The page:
Five childhood risk factors that predict stroke and heart attacks in adulthood have been identified after being tracked by the world’s largest cardiovascular study.
The research that looked at half a century of data found body mass index, blood pressure, cholesterol, triglycerides – a type of fat found in blood – and youth smoking, were clinically linked with heart disease.
The study conducted by the International Childhood Cardiovascular Consortium and the Murdoch Children Research Institute (MCRI), in Australia studied 38,000 people from Australia, Finland and the US, aged three to 19 for a period of 35-50 years.
They found that the risk factors were clinically linked with cardiovascular events from as early as 40 years of age.
Senior study author Professor Terence Dwyer said: “Despite the effect medical and surgical care has had on treating heart disease, the impact will depend on effective preventive strategies.
“We knew the potential benefits to human health at the end could be very substantial.
“Longitudinal studies like these have been hampered by a lack of inclusion of comprehensive childhood data around body measurements, blood pressure, and blood lipids and a failure to follow-up at ages when cardiovascular disease becomes common.
“Studying early life influences on disease has always been put in the too hard basket.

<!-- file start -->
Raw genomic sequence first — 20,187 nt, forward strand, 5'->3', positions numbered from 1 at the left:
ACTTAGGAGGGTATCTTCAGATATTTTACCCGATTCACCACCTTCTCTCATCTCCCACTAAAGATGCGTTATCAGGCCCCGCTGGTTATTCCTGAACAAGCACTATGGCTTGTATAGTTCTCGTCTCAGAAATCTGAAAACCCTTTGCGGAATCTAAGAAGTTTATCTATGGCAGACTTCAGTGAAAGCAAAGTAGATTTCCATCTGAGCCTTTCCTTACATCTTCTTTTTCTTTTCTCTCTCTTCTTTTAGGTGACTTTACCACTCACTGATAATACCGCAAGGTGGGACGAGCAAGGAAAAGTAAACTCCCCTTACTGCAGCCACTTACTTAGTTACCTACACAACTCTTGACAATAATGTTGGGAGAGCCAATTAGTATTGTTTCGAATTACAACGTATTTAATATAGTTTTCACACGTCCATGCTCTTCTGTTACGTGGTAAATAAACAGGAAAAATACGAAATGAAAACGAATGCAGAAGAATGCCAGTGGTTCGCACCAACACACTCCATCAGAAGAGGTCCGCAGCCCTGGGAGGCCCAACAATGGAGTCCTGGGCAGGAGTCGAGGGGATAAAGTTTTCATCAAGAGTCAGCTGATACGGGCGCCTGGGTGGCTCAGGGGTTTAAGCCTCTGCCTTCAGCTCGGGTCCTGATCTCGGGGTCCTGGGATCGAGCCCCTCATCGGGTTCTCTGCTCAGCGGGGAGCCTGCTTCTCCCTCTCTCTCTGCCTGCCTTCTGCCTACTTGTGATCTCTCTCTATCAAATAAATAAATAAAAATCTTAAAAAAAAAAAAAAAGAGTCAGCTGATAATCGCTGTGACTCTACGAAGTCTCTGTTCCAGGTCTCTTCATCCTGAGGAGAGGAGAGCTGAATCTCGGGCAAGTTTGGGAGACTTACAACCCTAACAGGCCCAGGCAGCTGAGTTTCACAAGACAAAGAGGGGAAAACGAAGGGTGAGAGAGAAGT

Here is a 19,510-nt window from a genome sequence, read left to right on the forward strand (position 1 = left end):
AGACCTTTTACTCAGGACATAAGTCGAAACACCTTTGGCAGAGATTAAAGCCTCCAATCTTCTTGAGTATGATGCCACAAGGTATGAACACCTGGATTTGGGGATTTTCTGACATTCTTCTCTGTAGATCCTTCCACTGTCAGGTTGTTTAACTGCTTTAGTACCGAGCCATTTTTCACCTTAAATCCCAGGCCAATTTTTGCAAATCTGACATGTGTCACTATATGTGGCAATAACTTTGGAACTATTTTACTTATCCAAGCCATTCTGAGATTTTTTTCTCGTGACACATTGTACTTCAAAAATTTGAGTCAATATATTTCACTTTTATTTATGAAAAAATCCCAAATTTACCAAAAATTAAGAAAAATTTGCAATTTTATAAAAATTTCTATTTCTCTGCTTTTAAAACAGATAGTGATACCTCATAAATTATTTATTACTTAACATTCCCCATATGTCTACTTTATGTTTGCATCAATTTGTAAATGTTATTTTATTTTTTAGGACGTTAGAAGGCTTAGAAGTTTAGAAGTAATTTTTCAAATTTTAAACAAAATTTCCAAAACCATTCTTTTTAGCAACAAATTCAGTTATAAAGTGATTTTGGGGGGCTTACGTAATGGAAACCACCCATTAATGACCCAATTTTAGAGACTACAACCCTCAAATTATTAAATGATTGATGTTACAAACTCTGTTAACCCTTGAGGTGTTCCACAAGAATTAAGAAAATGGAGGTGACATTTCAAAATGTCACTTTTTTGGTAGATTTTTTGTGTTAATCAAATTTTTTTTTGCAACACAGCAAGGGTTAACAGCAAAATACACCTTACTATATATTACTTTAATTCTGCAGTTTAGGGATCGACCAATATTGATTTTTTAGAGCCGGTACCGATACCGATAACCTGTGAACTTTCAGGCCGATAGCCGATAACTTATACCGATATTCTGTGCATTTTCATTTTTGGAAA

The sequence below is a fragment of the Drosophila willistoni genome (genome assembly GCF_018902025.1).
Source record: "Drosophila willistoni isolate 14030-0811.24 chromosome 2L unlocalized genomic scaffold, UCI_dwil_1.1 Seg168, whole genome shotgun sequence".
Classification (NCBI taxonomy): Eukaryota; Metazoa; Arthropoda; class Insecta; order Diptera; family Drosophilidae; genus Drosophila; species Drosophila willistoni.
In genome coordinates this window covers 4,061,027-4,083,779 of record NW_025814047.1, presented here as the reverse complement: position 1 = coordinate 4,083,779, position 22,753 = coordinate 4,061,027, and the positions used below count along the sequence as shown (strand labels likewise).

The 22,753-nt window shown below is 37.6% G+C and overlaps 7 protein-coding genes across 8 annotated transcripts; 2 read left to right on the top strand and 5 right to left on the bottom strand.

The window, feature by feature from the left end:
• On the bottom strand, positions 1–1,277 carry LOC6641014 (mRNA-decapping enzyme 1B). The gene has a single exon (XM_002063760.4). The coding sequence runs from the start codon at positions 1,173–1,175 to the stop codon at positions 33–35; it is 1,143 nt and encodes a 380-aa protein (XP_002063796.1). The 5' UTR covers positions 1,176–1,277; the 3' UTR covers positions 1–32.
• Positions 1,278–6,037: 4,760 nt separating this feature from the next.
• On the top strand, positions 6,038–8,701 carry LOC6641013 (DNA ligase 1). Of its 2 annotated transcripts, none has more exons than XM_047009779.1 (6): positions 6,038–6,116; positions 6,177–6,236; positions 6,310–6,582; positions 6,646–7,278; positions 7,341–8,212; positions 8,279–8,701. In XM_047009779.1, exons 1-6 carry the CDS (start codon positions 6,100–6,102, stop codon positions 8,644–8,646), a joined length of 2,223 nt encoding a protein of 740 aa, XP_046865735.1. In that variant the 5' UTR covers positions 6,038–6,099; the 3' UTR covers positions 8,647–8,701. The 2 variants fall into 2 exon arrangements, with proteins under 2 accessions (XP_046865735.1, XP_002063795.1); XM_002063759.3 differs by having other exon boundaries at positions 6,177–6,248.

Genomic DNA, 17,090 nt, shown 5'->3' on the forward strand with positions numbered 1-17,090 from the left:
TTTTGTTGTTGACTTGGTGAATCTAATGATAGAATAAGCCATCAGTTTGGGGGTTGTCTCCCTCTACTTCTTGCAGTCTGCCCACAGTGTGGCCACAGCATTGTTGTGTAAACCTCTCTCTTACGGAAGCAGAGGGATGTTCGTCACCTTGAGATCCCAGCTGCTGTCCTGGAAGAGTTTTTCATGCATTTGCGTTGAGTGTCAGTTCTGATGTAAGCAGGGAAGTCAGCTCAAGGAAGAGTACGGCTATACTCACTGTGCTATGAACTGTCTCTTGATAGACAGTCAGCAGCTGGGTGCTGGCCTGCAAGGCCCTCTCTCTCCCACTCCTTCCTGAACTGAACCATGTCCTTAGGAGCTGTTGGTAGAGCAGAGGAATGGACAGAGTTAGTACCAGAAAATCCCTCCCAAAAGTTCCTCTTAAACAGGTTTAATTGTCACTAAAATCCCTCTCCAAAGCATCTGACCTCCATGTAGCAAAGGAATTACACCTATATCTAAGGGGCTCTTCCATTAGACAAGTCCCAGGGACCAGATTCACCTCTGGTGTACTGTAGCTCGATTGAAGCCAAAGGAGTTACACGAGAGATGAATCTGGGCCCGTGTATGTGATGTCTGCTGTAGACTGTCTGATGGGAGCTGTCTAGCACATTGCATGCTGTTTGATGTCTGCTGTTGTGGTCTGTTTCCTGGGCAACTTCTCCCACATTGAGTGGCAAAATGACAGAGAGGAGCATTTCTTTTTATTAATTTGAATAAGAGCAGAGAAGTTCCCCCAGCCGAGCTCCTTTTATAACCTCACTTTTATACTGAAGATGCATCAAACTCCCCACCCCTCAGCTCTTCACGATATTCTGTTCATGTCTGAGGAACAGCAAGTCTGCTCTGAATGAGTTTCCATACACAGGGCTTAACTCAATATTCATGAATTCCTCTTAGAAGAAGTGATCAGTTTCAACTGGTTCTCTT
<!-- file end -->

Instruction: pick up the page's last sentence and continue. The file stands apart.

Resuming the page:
“But researchers took up this challenge because we knew the potential benefits to human health at the end could be very substantial.”
The study, published in the New England Journal of Medicine, confirms that prevention should begin in childhood with the five risk factors predictors of fatal and non-fatal cardiovascular events.
Prof Dwyer added: “Five risks, individually or in combination, present in childhood were predictors of fatal and non-fatal cardiovascular events.
“Children as young as five already showed early signs of fatty deposits in arteries.
“This new evidence justified a greater emphasis on programs to prevent the development of these risk factors in children.
“While interventions in adulthood like improving diet, quitting smoking, being more active, and taking appropriate medications to reduce risk factors are helpful, it is likely that there is much more that can be done during childhood and adolescence to reduce lifetime risk of cardiovascular disease.”